FTSE grows, deficits up?
The first business day of the month is pension horror month where JLT announce new angles on the disastrous state of our Defined Benefit schemes. Deficits actually fell last month but JLT still managed to report a bad news story.
In a year when the FTSE grew by 14%, (18% with dividends reinvensted) our pension scheme deficits stood at £434bn at the end of December, up from £233bn 12 months earlier, (according to JLT Employee Benefits).
|At 31 December 2016||Assets||Liabilities||Surplus / (Deficit)||Funding Level|
|FTSE 100 Companies||£596bn||£765bn||(£169bn)||78%|
|FTSE 350 Companies||£675bn||£866bn||(£191bn)||78%|
|All UK Private Sector Pension Schemes||£1,448bn||£1,882bn||(£434bn)||77%|
FTSE100 companies alone have a combined deficit of £169bn on an IAS19 basis, a funding level of 78 per cent, down from 88 per cent a year ago. The response is predictable
“JLT says that while the deficit is below the record heights of over £500bn in the aftermath of the Brexit vote, the fact that shortfalls will be recorded in companies’ year-end reports means de-risking should become more widespread”.
The “pain” is spread fairly evenly as it was in 2015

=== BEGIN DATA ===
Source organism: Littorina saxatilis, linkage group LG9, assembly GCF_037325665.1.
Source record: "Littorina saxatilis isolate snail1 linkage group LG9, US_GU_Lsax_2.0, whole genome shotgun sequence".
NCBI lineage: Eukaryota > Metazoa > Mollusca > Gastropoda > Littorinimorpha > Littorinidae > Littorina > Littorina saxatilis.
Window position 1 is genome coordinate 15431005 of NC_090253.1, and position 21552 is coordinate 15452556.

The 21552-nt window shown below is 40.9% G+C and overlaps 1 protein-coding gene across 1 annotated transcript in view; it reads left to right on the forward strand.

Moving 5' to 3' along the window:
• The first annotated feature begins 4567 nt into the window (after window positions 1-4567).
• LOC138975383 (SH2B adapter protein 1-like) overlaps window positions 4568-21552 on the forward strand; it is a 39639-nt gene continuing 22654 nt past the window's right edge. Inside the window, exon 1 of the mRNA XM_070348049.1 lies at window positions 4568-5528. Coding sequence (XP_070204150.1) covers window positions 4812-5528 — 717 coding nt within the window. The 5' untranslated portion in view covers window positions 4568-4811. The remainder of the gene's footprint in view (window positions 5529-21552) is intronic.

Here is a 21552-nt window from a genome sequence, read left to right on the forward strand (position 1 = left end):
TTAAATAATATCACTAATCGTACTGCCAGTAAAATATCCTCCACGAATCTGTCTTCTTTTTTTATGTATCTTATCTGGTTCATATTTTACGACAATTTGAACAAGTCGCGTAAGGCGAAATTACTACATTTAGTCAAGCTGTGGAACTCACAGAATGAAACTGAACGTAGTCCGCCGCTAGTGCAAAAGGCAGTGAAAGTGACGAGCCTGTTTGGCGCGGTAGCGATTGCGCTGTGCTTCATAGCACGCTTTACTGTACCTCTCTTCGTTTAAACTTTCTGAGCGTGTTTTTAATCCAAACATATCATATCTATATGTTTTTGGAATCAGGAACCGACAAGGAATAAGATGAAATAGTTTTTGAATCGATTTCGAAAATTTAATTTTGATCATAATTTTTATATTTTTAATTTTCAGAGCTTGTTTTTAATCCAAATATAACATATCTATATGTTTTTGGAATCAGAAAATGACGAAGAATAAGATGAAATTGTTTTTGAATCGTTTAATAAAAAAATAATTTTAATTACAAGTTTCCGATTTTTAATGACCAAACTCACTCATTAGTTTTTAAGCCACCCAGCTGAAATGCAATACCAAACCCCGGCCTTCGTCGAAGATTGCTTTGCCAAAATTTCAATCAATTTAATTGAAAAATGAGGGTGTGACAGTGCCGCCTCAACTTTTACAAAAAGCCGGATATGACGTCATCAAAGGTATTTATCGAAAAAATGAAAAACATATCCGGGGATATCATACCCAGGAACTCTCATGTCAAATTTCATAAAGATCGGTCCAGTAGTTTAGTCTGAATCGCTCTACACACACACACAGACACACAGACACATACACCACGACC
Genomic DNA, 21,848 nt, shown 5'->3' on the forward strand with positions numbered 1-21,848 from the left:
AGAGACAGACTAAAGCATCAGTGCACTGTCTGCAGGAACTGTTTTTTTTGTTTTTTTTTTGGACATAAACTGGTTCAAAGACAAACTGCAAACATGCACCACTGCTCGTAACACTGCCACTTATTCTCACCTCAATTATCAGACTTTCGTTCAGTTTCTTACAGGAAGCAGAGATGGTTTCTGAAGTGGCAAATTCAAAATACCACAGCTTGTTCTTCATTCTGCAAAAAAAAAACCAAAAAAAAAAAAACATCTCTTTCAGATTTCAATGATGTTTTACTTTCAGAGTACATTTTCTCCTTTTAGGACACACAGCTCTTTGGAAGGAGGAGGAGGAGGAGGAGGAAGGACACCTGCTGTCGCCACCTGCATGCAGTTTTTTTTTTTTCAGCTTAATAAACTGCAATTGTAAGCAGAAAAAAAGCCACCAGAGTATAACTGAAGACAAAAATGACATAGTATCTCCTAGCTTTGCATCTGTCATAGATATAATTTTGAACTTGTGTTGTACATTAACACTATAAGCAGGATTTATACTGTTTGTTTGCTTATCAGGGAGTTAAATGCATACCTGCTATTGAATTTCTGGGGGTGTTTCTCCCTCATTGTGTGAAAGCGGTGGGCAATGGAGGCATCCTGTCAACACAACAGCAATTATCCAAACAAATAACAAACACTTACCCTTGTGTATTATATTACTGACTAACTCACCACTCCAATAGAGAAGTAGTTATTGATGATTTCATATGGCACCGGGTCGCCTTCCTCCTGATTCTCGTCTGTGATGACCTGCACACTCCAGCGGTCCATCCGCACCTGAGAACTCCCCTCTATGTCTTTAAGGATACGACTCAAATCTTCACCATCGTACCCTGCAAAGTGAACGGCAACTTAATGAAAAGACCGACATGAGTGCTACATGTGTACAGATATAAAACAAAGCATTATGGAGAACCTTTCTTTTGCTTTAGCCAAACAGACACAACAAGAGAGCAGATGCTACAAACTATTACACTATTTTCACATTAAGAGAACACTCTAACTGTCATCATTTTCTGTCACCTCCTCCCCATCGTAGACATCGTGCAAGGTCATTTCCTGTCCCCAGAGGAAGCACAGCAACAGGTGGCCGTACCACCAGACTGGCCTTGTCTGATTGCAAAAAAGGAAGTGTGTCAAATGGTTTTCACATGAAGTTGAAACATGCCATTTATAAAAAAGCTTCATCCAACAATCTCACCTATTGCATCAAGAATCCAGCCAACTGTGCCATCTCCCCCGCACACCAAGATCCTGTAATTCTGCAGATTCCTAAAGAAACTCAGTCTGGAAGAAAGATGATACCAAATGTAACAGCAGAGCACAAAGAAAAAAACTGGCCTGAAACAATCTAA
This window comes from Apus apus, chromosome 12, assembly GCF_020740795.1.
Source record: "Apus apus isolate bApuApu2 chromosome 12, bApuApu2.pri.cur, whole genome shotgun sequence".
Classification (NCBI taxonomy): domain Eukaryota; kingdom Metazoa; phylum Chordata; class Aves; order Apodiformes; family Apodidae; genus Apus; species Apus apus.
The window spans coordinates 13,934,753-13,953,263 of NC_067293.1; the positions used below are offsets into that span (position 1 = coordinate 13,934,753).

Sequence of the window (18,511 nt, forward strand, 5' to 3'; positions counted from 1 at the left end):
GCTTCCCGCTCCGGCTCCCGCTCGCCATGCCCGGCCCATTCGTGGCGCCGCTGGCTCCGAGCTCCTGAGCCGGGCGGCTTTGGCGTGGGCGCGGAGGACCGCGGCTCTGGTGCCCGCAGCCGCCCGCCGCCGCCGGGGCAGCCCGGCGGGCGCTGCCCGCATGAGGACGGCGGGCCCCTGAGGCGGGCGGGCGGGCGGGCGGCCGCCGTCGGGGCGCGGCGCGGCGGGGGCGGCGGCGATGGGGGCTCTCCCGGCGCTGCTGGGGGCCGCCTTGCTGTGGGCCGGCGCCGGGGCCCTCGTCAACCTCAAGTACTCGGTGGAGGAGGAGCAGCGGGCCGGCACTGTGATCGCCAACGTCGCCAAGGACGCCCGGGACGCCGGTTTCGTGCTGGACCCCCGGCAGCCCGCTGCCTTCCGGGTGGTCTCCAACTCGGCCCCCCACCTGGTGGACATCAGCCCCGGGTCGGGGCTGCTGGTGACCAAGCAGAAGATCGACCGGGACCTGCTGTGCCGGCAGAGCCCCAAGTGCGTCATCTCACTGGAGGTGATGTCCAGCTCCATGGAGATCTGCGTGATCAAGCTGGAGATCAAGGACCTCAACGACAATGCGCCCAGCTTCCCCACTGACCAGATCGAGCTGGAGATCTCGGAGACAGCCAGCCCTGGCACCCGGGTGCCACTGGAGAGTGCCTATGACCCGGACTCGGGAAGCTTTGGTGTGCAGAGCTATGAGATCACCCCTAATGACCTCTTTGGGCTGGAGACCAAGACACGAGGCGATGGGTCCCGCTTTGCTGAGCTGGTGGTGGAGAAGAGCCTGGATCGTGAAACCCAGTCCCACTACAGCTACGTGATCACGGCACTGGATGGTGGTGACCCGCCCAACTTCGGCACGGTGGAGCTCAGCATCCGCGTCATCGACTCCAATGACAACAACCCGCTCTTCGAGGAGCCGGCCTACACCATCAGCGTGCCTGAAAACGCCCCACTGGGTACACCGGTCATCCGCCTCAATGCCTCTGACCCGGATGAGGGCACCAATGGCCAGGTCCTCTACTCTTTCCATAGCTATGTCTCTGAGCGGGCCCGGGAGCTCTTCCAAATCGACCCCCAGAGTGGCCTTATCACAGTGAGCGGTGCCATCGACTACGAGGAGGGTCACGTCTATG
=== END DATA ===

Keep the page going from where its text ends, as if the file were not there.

|At 31 December 2015||Assets||Liabilities||Surplus / (Deficit)||Funding Level|
|FTSE 100 Companies||£536bn||£606bn||(£70bn)||88%|
|FTSE 350 Companies||£605bn||£686bn||(£81bn)||88%|
|All UK Private Sector Pension Schemes||£1,225bn||£1,458bn||(£233bn)||84%|
So what are we to conclude from this
JLT Employee Benefits director Charles Cowling says:
“This last month we have seen a slight deterioration in deficits but they are still below the record heights of over £500 billion recorded at the end of August….. However, pension scheme deficits are still significantly larger than the levels at the start of the year and there appears to be no relief in sight for companies with large pension schemes.
“We can hope that pension schemes will take further steps to manage both assets and liabilities and to reduce pension risks down to an affordable level. The tools now exist for an effective de-risking of pension assets and liabilities, which, whilst not promising a silver bullet, do mean that pension problems can be managed and solved in time. Maybe 2017 will be the year when formal end-game de-risking strategies are at last embraced by the majority of pension schemes.”